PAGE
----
In the short term, recent market action isn’t as irrational as it might appear. First, there’s no clear link between these events and near-term economic or earnings growth. Yes, an escalation of violence in Ukraine could lead to increased sanctions against Russia and potentially slower growth in Europe, but thus far none of the parties involved in the crisis seem inclined to up the ante.
Second, over the past five-years investors have been conditioned to “buy the dips.” Anyone who bought equities during the U.S. debt ceiling debacle or the showdown over European sovereign debt has been well rewarded. Finally, while these issues are obviously significant from a geopolitical perspective, some have little systemic significance for the global economy. The events in the Ukraine and Thailand are national in nature, and together these countries account for less than 3% of the MSCI Emerging Market Index.
However, while investors may be right to give a low weight to short-term impact of the front-page headlines, the headlines’ long-term impact may be a different story. Wars, military coups, and sanctions are rarely good for global economic growth. Nor will the pressure to increase military spending – a reality faced by the United States as well as Europe and Japan – help already strained government budgets. If there was a “peace dividend” at the end of the cold war, western governments may face a “geopolitical tax” in the coming decades.
Finally, the growing populism – evident in the outcome of recent European elections – raises the risk of misguided policies that could add drag to an already sluggish recovery. To be sure, none of these potential long-term effects are likely to hurt markets in the near term, but ironically investors are becoming more acclimated to the risks at a time when their cumulative impact may be starting to impact global growth, risk premiums or both.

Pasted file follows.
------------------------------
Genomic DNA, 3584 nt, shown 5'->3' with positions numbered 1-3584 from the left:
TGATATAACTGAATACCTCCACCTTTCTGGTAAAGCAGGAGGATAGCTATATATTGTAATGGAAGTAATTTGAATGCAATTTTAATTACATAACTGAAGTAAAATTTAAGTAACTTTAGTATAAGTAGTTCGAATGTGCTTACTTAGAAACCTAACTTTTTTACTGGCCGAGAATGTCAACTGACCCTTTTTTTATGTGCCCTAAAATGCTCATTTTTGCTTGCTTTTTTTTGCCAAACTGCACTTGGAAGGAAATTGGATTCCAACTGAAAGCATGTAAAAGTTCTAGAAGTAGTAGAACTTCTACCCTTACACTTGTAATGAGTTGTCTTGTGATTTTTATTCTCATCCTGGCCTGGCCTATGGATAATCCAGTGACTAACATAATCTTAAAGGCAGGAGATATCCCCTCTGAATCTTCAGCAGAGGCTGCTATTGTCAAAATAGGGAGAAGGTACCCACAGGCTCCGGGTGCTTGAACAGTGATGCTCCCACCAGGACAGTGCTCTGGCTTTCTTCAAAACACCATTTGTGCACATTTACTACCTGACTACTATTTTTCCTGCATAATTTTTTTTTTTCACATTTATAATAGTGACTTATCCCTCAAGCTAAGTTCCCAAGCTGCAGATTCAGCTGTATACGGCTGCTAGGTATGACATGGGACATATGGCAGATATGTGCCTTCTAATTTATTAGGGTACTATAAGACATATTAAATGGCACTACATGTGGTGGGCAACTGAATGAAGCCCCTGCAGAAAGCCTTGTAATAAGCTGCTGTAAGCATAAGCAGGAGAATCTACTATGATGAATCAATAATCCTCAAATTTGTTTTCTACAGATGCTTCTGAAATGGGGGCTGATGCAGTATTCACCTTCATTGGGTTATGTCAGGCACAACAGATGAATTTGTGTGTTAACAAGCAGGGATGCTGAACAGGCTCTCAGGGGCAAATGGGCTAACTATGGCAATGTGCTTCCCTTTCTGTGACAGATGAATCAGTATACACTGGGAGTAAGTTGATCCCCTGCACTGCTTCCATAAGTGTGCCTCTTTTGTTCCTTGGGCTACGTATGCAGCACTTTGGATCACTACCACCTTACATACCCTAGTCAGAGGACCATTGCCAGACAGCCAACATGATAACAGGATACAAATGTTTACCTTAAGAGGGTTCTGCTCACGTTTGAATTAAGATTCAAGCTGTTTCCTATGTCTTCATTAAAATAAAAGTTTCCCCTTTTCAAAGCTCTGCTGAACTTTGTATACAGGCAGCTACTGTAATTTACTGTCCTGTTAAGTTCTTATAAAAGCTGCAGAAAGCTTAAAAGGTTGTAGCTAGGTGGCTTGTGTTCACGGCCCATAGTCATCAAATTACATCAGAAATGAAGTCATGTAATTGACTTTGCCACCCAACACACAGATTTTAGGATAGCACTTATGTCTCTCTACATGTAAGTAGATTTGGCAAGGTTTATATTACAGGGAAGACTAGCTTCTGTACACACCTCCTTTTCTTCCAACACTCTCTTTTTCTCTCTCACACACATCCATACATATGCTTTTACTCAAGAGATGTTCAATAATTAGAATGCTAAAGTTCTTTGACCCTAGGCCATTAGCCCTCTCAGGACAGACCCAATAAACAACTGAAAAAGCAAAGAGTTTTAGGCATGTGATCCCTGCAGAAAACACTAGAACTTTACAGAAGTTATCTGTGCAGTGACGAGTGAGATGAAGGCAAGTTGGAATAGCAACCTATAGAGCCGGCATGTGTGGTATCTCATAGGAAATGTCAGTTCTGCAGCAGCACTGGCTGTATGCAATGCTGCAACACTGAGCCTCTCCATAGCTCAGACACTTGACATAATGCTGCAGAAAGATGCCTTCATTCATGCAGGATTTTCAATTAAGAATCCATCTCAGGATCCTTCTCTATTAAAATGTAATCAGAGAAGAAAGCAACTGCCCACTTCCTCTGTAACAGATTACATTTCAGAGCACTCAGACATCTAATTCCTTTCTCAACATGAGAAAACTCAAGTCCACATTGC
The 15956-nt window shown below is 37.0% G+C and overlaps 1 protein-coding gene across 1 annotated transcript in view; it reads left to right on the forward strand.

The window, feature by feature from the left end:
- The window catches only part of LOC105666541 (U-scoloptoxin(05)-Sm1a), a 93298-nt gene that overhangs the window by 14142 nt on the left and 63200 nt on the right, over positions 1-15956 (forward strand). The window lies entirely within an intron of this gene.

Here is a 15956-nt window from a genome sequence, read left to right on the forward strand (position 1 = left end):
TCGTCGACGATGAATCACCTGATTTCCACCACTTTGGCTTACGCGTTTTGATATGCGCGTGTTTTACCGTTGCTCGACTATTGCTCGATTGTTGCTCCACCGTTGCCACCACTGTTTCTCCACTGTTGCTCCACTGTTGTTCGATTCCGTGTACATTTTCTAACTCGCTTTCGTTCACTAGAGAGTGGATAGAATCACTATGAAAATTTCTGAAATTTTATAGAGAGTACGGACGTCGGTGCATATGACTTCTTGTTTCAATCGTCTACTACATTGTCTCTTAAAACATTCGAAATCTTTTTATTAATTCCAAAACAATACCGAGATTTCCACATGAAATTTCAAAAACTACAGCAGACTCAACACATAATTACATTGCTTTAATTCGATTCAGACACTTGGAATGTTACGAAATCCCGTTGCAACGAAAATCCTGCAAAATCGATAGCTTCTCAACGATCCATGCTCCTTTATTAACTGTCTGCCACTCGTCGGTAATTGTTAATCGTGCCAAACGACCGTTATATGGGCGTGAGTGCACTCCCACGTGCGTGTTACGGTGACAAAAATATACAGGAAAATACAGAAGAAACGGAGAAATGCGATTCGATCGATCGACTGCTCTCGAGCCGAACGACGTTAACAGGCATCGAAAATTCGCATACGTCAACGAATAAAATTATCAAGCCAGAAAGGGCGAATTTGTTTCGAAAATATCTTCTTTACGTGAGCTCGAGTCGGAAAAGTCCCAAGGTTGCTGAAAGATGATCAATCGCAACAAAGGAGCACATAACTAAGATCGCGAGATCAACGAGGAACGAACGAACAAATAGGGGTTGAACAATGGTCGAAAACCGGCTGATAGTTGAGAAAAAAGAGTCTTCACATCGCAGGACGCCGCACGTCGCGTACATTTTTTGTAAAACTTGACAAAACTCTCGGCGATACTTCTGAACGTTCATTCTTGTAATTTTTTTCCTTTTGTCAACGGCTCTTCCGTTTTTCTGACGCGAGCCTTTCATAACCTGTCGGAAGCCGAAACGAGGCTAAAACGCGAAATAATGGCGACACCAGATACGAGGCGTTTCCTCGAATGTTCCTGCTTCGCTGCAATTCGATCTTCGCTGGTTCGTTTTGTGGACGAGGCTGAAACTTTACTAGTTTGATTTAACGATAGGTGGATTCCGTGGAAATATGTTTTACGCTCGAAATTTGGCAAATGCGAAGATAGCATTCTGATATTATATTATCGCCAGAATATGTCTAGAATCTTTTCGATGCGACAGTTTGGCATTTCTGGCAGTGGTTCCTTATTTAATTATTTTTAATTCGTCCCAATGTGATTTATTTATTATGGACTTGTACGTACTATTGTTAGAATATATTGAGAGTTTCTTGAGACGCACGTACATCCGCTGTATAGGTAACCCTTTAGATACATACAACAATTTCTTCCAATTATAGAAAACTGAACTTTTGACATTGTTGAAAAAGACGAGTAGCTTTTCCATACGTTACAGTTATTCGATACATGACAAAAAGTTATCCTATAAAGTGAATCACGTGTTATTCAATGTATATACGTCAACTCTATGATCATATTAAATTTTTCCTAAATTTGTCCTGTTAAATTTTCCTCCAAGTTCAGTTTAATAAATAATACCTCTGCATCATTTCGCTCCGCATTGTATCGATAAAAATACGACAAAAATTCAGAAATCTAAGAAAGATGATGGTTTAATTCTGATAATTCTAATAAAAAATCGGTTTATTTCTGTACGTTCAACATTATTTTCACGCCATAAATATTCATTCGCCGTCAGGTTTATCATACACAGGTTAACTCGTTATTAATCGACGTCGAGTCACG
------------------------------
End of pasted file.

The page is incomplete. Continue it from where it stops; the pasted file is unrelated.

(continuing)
For investors wondering how to respond to the potential long-term impact of world news headlines, there is no single answer, but I would suggest three rules of thumb: diversify, have some small portion of your portfolio allocated to “cheap insurance” assets that should do well in a crisis, and emphasize value.
On the latter, it’s not that cheaper assets will be immune when and if this year’s headlines lead to next year’s crisis. Rather, it’s probably easier to avoid a meltdown in your portfolio if you own assets that reflect the world’s imperfections.
Sources: BlackRock, Bloomberg
Russ Koesterich, CFA, is the Chief Investment Strategist for BlackRock and iShares Chief Global Investment Strategist.
Market Realist – It’s very hard to time the market and it’s hard to call a bubble until it bursts. Savvy investors position their portfolio to withstand a market fit. While investors may not like the feeling of uncertainty, a worse feeling results from getting taken by a market surprise with a naïve portfolio strategy. Investors should embrace the feeling of uncertainty as a sign to bullet-proof their portfolio in case the unexpected happens.
To learn about the impact the Iraq crisis is having on U.S. markets, read Key macro implications of the Iraq turmoil for US investments.